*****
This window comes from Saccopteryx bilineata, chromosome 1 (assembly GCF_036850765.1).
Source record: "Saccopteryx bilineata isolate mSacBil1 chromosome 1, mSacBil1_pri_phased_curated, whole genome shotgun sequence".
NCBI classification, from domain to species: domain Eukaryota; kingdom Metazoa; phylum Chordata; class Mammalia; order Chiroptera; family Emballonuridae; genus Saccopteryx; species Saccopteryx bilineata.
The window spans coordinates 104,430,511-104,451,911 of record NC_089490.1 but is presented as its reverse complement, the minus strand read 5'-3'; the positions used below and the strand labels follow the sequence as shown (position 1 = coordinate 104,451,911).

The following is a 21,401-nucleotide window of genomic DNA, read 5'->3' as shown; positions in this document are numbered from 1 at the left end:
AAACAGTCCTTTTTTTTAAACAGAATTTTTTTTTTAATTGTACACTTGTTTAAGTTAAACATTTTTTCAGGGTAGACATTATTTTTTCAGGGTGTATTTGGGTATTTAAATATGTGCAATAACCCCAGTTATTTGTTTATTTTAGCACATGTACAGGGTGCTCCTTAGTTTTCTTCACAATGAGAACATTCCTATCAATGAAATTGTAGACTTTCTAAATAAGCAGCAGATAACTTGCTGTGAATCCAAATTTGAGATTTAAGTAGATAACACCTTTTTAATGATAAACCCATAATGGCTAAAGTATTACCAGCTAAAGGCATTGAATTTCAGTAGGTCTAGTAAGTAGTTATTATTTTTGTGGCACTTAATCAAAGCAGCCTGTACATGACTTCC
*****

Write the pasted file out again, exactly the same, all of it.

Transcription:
This window comes from Saccopteryx bilineata, chromosome 1 (assembly GCF_036850765.1).
Source record: "Saccopteryx bilineata isolate mSacBil1 chromosome 1, mSacBil1_pri_phased_curated, whole genome shotgun sequence".
NCBI classification, from domain to species: domain Eukaryota; kingdom Metazoa; phylum Chordata; class Mammalia; order Chiroptera; family Emballonuridae; genus Saccopteryx; species Saccopteryx bilineata.
The window spans coordinates 104,430,511-104,451,911 of record NC_089490.1 but is presented as its reverse complement, the minus strand read 5'-3'; the positions used below and the strand labels follow the sequence as shown (position 1 = coordinate 104,451,911).

The following is a 21,401-nucleotide window of genomic DNA, read 5'->3' as shown; positions in this document are numbered from 1 at the left end:
AAACAGTCCTTTTTTTTAAACAGAATTTTTTTTTTAATTGTACACTTGTTTAAGTTAAACATTTTTTCAGGGTAGACATTATTTTTTCAGGGTGTATTTGGGTATTTAAATATGTGCAATAACCCCAGTTATTTGTTTATTTTAGCACATGTACAGGGTGCTCCTTAGTTTTCTTCACAATGAGAACATTCCTATCAATGAAATTGTAGACTTTCTAAATAAGCAGCAGATAACTTGCTGTGAATCCAAATTTGAGATTTAAGTAGATAACACCTTTTTAATGATAAACCCATAATGGCTAAAGTATTACCAGCTAAAGGCATTGAATTTCAGTAGGTCTAGTAAGTAGTTATTATTTTTGTGGCACTTAATCAAAGCAGCCTGTACATGACTTCC